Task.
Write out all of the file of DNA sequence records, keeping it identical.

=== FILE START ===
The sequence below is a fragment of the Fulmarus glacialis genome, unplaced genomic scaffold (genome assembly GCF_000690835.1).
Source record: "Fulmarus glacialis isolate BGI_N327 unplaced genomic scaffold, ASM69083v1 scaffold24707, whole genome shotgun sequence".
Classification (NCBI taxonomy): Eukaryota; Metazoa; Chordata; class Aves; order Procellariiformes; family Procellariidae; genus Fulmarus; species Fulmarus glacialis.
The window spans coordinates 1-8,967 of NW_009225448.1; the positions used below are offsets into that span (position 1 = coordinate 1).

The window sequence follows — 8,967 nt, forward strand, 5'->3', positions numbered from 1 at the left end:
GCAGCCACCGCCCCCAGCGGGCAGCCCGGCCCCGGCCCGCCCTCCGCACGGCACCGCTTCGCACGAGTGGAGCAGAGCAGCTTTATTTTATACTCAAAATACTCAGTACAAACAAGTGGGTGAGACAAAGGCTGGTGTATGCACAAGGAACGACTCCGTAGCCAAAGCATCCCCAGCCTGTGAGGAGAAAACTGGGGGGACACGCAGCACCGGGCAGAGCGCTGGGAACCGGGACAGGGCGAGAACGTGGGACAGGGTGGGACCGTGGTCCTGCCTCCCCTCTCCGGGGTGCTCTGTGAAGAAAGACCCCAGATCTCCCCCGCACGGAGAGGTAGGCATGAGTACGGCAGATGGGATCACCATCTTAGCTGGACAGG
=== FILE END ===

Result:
The sequence below is a fragment of the Fulmarus glacialis genome, unplaced genomic scaffold (genome assembly GCF_000690835.1).
Source record: "Fulmarus glacialis isolate BGI_N327 unplaced genomic scaffold, ASM69083v1 scaffold24707, whole genome shotgun sequence".
Classification (NCBI taxonomy): Eukaryota; Metazoa; Chordata; class Aves; order Procellariiformes; family Procellariidae; genus Fulmarus; species Fulmarus glacialis.
The window spans coordinates 1-8,967 of NW_009225448.1; the positions used below are offsets into that span (position 1 = coordinate 1).

The window sequence follows — 8,967 nt, forward strand, 5'->3', positions numbered from 1 at the left end:
GCAGCCACCGCCCCCAGCGGGCAGCCCGGCCCCGGCCCGCCCTCCGCACGGCACCGCTTCGCACGAGTGGAGCAGAGCAGCTTTATTTTATACTCAAAATACTCAGTACAAACAAGTGGGTGAGACAAAGGCTGGTGTATGCACAAGGAACGACTCCGTAGCCAAAGCATCCCCAGCCTGTGAGGAGAAAACTGGGGGGACACGCAGCACCGGGCAGAGCGCTGGGAACCGGGACAGGGCGAGAACGTGGGACAGGGTGGGACCGTGGTCCTGCCTCCCCTCTCCGGGGTGCTCTGTGAAGAAAGACCCCAGATCTCCCCCGCACGGAGAGGTAGGCATGAGTACGGCAGATGGGATCACCATCTTAGCTGGACAGG